Wilbur Reservoir - General Information
TWRA Region IV Office
3030 Wildlife Way Morristown, TN 37814
(423) 587-7037 or (800) 332-0900
Updated - June 2011
Wilbur is a small, 72-acre reservoir located near Elizabethton and within Carter County of east Tennessee. Its dam, which impounds the Watauga River, is the second oldest in the Tennessee Valley Authority (TVA) system. Construction began in 1909 and was completed in 1912 by the Watauga Power Company. TVA purchased the dam from the East Tennessee Light and Power Company in 1945.
The Cherokee National Forest surrounds this three mile long reservoir. Wilbur is supplied by water from deep within Watauga Reservoir and it runs cool and clear year-round.
The primary game fish are trout, largemouth and smallmouth bass, black crappie, and rock bass. Rainbow trout are stocked on an annual basis and thrive in the cold, clear water.
There are not any fish consumption advisories issued for the reservoir. There is only one small public boat ramp located just downstream of Watauga Dam. Navigation is very limited and not recommended for larger craft.
Smallmouth and largemouth bass are present, but the cold water limits the growth rates of these popular species. The daily creel limit for both species is five in any combination with no minimum length limit.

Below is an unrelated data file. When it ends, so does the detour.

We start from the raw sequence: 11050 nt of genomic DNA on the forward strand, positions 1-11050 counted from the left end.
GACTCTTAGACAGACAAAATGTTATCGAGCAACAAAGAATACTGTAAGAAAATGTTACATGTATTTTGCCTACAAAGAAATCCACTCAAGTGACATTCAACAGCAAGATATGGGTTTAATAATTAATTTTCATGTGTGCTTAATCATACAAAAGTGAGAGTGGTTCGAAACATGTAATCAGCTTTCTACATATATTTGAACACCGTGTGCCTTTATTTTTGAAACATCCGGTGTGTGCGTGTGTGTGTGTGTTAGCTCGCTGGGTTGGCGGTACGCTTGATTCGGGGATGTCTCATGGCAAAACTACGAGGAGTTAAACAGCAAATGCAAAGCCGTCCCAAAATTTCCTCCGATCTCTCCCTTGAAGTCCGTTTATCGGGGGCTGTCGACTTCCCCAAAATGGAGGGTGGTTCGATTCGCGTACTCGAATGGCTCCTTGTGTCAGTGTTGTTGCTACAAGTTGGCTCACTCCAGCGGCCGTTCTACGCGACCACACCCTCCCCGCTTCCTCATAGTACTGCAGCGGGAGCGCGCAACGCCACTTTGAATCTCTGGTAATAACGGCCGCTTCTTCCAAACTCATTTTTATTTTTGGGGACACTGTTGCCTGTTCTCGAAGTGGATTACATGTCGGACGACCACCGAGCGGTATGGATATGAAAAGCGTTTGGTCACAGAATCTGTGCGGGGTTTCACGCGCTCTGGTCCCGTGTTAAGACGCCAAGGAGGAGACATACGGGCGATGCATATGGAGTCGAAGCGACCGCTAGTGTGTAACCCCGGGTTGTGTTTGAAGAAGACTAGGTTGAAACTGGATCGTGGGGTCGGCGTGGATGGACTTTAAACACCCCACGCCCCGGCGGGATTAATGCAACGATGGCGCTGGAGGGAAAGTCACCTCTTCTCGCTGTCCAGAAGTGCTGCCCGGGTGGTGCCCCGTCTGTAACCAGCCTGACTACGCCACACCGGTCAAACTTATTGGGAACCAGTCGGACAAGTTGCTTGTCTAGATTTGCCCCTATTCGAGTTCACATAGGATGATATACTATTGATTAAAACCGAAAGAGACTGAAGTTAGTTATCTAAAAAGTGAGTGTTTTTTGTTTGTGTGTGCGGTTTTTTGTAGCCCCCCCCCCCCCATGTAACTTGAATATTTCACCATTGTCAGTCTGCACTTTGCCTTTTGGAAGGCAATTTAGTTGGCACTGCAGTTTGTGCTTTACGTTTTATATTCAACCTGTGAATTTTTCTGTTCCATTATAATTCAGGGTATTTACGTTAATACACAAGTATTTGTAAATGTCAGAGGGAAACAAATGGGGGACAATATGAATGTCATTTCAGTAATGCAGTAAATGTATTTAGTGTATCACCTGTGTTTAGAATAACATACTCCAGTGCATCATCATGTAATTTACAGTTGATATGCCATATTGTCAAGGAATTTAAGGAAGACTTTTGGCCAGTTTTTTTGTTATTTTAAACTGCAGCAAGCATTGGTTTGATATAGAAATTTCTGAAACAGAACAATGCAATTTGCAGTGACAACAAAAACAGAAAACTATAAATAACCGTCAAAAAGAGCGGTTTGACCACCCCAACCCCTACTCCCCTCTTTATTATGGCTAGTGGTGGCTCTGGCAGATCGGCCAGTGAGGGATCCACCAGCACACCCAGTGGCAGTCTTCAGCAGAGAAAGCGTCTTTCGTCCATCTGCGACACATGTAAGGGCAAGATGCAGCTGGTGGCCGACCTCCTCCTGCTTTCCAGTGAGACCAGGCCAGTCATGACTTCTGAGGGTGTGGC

Crappie are present in limited numbers. There is a 15-fish daily limit with 10-inch minimum size limit.
- Rainbow Trout Stocking: 2010 - 10,324; 2009 - 14,751; 2008 - 15,147; 2007 - 11,431; 2006 - 4,960
The TWRA stocks rainbow trout on an annual basis. The cold water and good dissolved oxygen levels create an ideal habitat for these popular game fish. The creel limit for rainbow trout is seven per day with no minimum length limit.
Rock bass are present. There is a 20-fish daily creel limit with no size restrictions.
Largemouth bass - Some popular tackle are Silver Buddies, Carolina-rigged plastic lizards, 4-inch plastic worms, crankbaits, Shad Raps, Rapalas, Rat-L-Traps, spinner baits, buzz baits, and many more.
Smallmouth bass - Fish live bait on the bottom, Carolina-rigged lizards, or cast firetiger or shad colored Shad Raps, Rapalas, and Rebels.
Crappie - Fish in downed trees in the early spring or late fall. Small minnows, plastic grubs, flies tipped with minnows, and small crankbaits work best.
Trout - Bank fishing with corn and salmon eggs is productive, or use terrestrial fly patterns and tiny topwater plugs.